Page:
This is the story of a young man who decided to venture into producing and distributing free sanitary pads for the women of rural Maharashtra.
Yes, there are certain sections in the society that have got their fair share of education and yet remain cagey about speaking on menstrual hygiene. And those who have the ‘courage’ to break free go on to be branded mentally unstable…
Meet Sachin Asha Subhash, the 25-year-old who decided to make a difference to the economically weaker sections and went on to make and distribute free sanitary pads in the rural areas of Maharashtra.
“I have seen the lack of awareness even among the women in the rural areas of the state regarding menstrual hygiene. Even mothers do not speak to their daughters because they hardly have any knowledge themselves. Even in 2018, this social stigma is very prominent and has been taking the lives of many women since ages.
62% women do not use pads mainly due to lack of accessibility (shy to buy) and affordability which lead these women using unhygienic methods and risking their lives.
Even my mother had to be operated and her uterus was removed at a very young age, I had seen her deteriorating. Which is why I named this pad ‘Asha’ after her which also means hope; a hope for the lives of many women in the country.
“We also started with the concept of ‘Wall of Humanity’ in Pune. Ample amount of clothes were received to be donated to the needy and the tribals of Maharashtra. On visiting them, we realised that we ought to put in effort to make their lives much easier.
We gathered samples from across the state from different manufacturers to research and develop the ‘Asha’ pad that is more convenient, cheaper, and accessible and also provides employment to many.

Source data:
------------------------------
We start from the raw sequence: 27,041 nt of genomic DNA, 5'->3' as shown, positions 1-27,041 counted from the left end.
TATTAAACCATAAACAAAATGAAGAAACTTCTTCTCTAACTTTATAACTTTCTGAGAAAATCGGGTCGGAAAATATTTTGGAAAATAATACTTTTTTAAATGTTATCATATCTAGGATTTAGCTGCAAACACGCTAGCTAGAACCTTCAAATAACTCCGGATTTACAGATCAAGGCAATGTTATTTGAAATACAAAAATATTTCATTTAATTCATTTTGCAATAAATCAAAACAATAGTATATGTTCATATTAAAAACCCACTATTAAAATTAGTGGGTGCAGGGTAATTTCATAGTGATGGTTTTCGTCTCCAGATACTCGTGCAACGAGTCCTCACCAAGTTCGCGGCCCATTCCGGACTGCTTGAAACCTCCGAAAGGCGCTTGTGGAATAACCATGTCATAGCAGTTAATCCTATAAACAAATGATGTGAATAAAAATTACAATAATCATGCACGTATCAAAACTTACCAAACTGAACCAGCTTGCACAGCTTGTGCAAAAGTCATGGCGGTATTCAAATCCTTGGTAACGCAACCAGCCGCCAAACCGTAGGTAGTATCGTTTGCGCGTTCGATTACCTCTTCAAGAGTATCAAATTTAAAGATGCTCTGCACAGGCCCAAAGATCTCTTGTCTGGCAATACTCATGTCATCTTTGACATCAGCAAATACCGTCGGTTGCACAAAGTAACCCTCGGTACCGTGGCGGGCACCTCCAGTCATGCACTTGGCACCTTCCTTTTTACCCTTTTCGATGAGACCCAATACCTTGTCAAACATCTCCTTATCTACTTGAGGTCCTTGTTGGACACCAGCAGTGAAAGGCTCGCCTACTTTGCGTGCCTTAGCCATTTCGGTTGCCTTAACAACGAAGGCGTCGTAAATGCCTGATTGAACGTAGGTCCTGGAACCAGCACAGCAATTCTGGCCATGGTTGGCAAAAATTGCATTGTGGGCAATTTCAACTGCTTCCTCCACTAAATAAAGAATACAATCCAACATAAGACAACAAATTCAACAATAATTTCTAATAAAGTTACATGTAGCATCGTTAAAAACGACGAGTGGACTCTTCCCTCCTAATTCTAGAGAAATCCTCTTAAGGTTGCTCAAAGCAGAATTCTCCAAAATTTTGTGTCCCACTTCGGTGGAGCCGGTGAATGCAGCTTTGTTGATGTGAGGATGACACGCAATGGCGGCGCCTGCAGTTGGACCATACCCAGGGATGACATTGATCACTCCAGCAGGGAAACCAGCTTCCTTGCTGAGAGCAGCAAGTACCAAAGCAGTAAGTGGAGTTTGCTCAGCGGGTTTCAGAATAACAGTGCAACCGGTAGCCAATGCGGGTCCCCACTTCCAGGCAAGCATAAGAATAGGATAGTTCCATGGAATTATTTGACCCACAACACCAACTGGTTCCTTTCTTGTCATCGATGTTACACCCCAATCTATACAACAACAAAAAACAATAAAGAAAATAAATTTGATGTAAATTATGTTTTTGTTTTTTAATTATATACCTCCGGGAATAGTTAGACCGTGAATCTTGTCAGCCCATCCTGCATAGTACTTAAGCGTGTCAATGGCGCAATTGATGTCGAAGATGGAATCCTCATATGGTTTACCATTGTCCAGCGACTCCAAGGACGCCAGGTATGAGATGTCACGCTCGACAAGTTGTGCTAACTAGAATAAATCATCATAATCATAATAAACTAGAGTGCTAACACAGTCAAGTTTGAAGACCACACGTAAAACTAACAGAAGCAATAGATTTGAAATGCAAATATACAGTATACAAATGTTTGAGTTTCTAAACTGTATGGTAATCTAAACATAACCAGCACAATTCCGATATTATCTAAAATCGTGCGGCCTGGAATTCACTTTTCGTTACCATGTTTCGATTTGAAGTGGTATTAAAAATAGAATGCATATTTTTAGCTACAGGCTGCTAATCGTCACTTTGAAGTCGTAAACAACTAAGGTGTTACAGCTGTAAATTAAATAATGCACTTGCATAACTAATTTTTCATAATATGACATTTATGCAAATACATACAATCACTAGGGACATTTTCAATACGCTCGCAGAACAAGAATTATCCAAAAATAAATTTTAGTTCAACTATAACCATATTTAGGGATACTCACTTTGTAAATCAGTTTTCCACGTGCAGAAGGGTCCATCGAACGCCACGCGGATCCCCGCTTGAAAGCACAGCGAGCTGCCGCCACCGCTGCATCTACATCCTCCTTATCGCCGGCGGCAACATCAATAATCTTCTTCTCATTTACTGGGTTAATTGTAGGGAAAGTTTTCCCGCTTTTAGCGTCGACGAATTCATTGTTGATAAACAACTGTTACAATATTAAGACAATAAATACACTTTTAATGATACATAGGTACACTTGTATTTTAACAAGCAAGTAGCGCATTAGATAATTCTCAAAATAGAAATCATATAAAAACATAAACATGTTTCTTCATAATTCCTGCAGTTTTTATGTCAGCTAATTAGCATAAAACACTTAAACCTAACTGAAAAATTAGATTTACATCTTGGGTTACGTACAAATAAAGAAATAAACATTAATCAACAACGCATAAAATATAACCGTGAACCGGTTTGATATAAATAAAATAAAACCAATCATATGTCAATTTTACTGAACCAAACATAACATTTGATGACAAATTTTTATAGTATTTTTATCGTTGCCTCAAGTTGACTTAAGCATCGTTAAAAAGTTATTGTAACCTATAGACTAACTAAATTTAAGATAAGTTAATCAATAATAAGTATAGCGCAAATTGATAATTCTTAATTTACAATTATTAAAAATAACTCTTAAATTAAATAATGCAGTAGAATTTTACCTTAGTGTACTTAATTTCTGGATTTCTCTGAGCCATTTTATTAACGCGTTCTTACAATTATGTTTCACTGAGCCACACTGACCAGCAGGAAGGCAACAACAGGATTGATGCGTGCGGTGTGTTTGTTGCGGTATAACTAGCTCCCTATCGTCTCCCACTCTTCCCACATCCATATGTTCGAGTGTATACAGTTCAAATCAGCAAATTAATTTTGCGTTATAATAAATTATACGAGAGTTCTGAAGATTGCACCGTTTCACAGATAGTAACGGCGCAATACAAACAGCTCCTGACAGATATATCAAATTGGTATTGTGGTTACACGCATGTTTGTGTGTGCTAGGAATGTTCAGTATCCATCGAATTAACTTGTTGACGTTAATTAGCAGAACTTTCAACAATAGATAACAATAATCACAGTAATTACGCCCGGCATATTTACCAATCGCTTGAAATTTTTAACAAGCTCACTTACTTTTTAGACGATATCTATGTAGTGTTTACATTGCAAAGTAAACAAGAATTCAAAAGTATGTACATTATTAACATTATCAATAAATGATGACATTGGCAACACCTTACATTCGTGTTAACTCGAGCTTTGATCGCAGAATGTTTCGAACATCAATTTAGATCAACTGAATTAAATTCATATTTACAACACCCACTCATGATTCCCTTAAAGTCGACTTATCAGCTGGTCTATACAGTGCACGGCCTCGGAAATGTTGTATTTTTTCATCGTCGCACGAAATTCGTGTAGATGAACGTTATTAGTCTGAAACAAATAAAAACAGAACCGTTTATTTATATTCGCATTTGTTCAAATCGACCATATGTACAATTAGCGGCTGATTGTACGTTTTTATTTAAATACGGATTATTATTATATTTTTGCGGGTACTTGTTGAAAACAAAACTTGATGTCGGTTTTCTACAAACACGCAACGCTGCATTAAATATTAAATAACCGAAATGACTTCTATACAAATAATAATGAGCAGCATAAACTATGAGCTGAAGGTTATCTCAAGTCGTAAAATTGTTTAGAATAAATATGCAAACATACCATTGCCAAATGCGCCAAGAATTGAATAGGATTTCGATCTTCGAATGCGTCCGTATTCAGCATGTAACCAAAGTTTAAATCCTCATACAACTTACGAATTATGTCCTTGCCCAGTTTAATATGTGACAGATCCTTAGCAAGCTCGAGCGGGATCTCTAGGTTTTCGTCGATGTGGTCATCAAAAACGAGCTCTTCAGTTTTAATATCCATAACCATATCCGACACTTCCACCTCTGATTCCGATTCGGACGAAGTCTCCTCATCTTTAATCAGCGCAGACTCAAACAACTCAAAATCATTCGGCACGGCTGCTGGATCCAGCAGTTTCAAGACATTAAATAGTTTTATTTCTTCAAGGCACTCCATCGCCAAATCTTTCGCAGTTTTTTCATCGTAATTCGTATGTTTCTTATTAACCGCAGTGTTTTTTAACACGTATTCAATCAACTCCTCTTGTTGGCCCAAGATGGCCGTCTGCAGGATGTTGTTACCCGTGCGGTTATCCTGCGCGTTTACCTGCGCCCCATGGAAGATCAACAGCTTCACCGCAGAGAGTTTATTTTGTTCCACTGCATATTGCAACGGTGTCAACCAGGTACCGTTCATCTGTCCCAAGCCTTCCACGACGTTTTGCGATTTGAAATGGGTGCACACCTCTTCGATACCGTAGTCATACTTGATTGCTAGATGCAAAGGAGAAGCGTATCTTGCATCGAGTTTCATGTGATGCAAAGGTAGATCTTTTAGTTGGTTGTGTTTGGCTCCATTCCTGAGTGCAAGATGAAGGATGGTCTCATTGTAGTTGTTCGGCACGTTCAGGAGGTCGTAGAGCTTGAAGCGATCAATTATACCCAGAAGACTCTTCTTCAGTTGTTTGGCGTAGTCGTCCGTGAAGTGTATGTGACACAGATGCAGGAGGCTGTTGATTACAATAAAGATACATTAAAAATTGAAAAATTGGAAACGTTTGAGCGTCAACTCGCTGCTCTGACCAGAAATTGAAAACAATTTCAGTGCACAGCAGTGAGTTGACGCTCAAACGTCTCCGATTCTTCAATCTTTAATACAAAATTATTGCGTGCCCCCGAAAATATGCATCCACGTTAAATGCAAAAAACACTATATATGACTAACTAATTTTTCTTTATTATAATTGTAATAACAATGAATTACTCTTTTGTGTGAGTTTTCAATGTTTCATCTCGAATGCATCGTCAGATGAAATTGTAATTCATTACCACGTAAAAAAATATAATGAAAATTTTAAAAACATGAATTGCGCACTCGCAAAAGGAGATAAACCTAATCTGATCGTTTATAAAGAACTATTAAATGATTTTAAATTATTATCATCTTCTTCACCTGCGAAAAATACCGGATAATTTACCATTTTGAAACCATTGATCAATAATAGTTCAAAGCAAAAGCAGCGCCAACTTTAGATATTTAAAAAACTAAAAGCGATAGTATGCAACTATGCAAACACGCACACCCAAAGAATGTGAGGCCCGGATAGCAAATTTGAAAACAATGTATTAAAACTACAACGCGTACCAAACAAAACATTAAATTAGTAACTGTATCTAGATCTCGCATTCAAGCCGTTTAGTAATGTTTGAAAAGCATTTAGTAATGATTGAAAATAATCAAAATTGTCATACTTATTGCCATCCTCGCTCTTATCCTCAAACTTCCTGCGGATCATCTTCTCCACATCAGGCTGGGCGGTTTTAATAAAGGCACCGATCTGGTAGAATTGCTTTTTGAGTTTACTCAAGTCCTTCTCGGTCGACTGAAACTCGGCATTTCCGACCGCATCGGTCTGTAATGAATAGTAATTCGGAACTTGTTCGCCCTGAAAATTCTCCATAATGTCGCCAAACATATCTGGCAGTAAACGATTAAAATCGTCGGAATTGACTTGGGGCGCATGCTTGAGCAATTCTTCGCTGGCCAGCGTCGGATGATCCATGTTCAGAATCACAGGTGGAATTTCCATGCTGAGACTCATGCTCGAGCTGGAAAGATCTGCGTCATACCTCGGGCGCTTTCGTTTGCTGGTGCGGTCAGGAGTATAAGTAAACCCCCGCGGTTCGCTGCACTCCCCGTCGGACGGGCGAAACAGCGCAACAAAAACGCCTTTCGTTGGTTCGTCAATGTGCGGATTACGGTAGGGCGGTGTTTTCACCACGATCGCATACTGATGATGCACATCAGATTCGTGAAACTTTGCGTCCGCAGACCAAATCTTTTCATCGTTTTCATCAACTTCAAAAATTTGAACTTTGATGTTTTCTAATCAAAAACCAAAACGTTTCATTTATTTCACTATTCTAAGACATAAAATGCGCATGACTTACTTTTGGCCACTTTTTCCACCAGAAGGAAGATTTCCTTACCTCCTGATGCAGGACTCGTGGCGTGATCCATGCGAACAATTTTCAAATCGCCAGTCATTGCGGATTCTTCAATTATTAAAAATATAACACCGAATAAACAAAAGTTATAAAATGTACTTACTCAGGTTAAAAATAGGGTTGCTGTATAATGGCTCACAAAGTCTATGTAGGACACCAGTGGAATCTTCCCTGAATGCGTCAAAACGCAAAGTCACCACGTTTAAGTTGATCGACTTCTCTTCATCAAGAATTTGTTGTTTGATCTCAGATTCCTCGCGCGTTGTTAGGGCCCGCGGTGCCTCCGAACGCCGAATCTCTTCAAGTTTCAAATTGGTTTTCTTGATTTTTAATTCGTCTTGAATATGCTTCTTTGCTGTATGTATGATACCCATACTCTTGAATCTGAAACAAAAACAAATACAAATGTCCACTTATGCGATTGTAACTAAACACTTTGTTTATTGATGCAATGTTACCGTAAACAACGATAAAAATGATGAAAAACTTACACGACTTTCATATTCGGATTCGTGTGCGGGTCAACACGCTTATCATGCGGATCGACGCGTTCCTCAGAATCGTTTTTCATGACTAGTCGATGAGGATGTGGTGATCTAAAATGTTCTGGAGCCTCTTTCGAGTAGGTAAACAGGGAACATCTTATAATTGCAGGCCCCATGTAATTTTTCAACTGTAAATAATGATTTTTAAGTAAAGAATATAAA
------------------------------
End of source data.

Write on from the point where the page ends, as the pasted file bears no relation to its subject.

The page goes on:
From the choices of cloth available, we developed this four layered cotton cloth pad which is safe and hygienic in relation to the regular pads that are sold in the market.
Samajh Bandh (NGO) is entirely a volunteer based organisation that gathers raw materials from people (cotton clothes) post which they are made by a group of needy ladies. The salaries of these women are gathered by selling cloth bags made out of the donated clothes.
Speaking more about the entire program and their expansion plans, Sachin says, “ Currently the volunteers visit villages across the state and organise seminars and awareness programs.
We also teach them how to make sanitary pads for themselves that can be used for 10 hours a day for 3-4 months. Though we make around 5000 sanitary pads in a month, we do not sell them. They are either distributed among the needy women or given as samples.
“We are often called to different places for the awareness drives. Even now women are not comfortable even listening about menstruation especially when a man talks, hence we have around 40 female volunteers who are trained to give the talks.
These volunteers ( my sisters included) give us regular feedback on the quality of the product by using them, which further helps us to improve quality.
We often encourage women to share the word with their friends who skipped the program. Our next step would be to form ‘Bachat Gat’ (self-help groups) in several villages and let them work for themselves. They can make pads which will cost them at best five rupees and they can then be sold in the surrounding areas.”
“I think more and more youngsters – men and women, should come out and speak about it. It is only then that people will realise it is important and begin to take it seriously, he adds.
Reach her at firstname.lastname@example.org or tweet @KaurKaur18
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